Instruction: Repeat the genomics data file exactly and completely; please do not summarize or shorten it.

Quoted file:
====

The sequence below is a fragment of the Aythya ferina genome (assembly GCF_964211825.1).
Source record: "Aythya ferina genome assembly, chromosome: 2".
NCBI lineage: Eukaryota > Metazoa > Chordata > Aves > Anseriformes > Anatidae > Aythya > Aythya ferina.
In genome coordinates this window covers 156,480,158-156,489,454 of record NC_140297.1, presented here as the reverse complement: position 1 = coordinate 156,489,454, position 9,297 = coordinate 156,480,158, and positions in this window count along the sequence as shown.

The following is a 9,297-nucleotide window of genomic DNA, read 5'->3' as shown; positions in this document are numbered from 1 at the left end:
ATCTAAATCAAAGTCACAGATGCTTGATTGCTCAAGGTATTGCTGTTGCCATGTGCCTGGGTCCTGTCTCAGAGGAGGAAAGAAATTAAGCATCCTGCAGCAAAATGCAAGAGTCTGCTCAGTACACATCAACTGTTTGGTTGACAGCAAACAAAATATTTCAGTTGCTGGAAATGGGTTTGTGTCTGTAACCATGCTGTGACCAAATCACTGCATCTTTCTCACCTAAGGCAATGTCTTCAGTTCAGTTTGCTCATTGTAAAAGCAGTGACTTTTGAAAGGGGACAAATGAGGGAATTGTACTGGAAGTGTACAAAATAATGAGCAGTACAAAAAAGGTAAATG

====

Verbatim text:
The sequence below is a fragment of the Aythya ferina genome (assembly GCF_964211825.1).
Source record: "Aythya ferina genome assembly, chromosome: 2".
NCBI lineage: Eukaryota > Metazoa > Chordata > Aves > Anseriformes > Anatidae > Aythya > Aythya ferina.
In genome coordinates this window covers 156,480,158-156,489,454 of record NC_140297.1, presented here as the reverse complement: position 1 = coordinate 156,489,454, position 9,297 = coordinate 156,480,158, and positions in this window count along the sequence as shown.

The following is a 9,297-nucleotide window of genomic DNA, read 5'->3' as shown; positions in this document are numbered from 1 at the left end:
ATCTAAATCAAAGTCACAGATGCTTGATTGCTCAAGGTATTGCTGTTGCCATGTGCCTGGGTCCTGTCTCAGAGGAGGAAAGAAATTAAGCATCCTGCAGCAAAATGCAAGAGTCTGCTCAGTACACATCAACTGTTTGGTTGACAGCAAACAAAATATTTCAGTTGCTGGAAATGGGTTTGTGTCTGTAACCATGCTGTGACCAAATCACTGCATCTTTCTCACCTAAGGCAATGTCTTCAGTTCAGTTTGCTCATTGTAAAAGCAGTGACTTTTGAAAGGGGACAAATGAGGGAATTGTACTGGAAGTGTACAAAATAATGAGCAGTACAAAAAAGGTAAATG